The best thing you can do to feel healthy during the colder months? Stop a cold from taking over your body in the first place. In fact, there are a bevy of ways you can prevent colds and shorten their length. Here’s exactly what you can do fight them off all season long, so you can save those sick days for something more fun.
1. Crank up the humidifier
Low humidity dries out your nasal passages, making it harder to trap and eliminate the micro-bugs that settle in your sinuses, eventually leading to a cold. The fix? Invest in a humidifier and keep it running when the air starts to feel dry.
“A humidifier may help to keep the mucous membranes moist. Dry mucous membranes in the nose inhibit your body’s ability to trap germs as they enter your system,” says Amber Tully, MD, a family medicine physician at the Cleveland Clinic.
But make sure you keep your humidifier clean, as the warm moist environment can become a breeding ground for mold (which can also cause cold-like symptoms if you’re allergic to it).
2. Load up on vitamin D.
Research shows that people who don’t get enough vitamin D are much more likely to suffer from an upper respiratory infection—causing a cough, scratchy throat, or stuffy nose—than those who load up on the sunshine vitamin, potentially because your cells depend on D to activate their infection-fighting responses. “Some studies have shown that supplementing with 400 international units of vitamin D per day may prevent respiratory infections,” says Dr. Khan.
Currently, the National Institutes of Health (NIH) suggest that most adults aim for at least 600 IUs per day, but some organizations recommend much more than that. Getting enough vitamin D through your diet alone is tough (you can find it in foods like salmon, beef, egg yolks, fortified milk and orange juice, cheese, and mushrooms), so if you suspect you’re low, talk to your doctor about finding a supplement that works for you and your needs.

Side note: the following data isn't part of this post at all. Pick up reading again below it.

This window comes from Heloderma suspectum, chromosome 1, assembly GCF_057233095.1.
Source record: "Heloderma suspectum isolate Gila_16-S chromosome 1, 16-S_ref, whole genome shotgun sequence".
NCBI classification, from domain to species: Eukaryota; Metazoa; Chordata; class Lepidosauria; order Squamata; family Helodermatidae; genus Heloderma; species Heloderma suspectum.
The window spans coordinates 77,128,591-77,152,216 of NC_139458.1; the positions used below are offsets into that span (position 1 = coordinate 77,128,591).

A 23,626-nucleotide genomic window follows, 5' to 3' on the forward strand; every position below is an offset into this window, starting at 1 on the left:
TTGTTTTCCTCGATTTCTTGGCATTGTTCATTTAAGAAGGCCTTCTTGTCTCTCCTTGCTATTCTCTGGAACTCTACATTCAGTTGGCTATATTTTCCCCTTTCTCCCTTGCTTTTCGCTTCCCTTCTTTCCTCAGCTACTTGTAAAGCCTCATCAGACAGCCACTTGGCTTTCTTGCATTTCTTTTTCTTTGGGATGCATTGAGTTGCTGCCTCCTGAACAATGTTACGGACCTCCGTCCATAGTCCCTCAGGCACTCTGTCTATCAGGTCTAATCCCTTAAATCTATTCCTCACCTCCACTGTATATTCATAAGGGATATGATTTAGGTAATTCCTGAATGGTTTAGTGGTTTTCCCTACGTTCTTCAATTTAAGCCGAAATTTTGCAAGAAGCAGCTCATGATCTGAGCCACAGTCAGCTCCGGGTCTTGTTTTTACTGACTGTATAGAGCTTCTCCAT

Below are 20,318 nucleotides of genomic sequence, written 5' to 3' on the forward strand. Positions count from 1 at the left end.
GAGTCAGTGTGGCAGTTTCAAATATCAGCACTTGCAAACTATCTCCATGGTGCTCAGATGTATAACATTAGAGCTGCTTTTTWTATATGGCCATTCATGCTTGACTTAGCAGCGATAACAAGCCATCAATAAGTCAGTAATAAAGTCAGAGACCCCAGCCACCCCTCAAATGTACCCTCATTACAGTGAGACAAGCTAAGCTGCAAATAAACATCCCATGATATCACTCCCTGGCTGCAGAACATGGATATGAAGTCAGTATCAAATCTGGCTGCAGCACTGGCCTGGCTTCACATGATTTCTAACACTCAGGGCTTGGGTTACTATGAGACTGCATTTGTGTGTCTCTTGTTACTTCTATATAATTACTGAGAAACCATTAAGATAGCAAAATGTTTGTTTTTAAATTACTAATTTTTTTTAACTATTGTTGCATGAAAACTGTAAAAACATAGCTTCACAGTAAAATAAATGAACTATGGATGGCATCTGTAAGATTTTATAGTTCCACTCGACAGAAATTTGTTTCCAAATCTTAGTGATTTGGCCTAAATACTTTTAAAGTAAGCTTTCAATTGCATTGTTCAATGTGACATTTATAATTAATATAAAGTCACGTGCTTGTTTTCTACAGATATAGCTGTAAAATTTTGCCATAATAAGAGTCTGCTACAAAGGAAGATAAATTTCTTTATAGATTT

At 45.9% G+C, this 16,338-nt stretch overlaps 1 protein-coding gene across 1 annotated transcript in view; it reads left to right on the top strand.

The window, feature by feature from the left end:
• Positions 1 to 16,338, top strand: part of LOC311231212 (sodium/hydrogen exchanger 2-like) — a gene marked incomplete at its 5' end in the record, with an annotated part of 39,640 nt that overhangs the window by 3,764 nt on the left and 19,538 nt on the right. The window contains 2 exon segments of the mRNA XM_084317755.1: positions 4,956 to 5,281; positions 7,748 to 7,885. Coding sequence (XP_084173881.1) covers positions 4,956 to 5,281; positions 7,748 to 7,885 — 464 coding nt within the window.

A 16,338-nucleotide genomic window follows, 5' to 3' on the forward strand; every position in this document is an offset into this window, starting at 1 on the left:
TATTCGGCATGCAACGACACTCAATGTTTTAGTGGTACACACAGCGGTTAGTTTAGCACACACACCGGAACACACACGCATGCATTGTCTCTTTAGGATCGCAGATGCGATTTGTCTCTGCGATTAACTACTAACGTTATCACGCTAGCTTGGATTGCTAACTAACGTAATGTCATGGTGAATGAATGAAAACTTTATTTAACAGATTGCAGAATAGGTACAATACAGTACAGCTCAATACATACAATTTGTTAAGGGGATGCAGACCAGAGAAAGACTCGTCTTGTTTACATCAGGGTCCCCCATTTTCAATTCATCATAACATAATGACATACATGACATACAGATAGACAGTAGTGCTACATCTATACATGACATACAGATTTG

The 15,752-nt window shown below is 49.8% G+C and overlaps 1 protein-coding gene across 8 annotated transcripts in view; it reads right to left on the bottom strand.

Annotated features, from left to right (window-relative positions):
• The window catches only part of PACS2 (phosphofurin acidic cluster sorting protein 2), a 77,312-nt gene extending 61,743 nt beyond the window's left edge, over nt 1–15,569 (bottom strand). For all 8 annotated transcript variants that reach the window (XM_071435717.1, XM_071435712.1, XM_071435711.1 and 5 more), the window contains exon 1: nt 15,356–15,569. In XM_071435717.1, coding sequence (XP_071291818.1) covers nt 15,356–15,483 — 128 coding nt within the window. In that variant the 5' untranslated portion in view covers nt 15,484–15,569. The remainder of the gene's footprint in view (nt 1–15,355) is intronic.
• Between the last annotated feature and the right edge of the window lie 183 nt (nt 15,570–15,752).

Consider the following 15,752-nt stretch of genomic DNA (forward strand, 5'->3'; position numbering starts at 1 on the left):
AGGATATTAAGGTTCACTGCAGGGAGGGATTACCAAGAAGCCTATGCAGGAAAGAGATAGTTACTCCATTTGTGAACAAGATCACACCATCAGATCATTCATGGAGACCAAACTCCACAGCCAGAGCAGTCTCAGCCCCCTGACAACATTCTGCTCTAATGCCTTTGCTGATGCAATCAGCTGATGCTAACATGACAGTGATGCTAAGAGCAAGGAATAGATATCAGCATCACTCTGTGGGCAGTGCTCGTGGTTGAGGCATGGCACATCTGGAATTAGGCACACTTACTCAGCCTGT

3. Keep your hands clean—and away from eyes, nose, or mouth.
Even if you don’t notice it, you likely touch your face a lot. In fact, one small 2008 study found that the participants touched their face an average 16 times per hour. That’s a major no-no during cold and flu season: When you come in contact with a virus—through another person or an infected surface—it can enter your system if your hands aren’t properly cleaned, according to the Centers for Disease Control and Prevention (CDC). “Viruses also spread by skin-to-skin contact, such as a handshake,” says Dr. Clements.
So, maintain a hands-off policy. “This prevents germs on your hands being transferred into your mucous membrane (nose and mouth) and getting you sick,” says Dr. Tully.
While you’re at it, make sure you’re washing your hands the right way. Use soap and scrub for at least 20 seconds (get between your fingers and underneath your nails!), says the CDC. Opt for hand sanitizer (like these travel size bottles from Purell) if you’re in a pinch.
4. Disinfect your phone.
Think of all the places you put your phone down during the day: the kitchen counter, a bathroom stall, your restaurant table—talk about a germ-fest.
In fact, a 2012 University of Arizona study found that cell phones may carry 10 times the amount of bacteria than toilet seats.
To disinfect your devices, Apple suggests using a Lysol or Clorox disinfecting wipe. Just be sure to shut down your phone, squeeze out any excess liquid (you don’t want a pool of the stuff sitting on your screen), and dry it off with a soft lint-free cloth. Keep in mind that while bleach is great for banishing viruses, products containing the substance might damage your phone.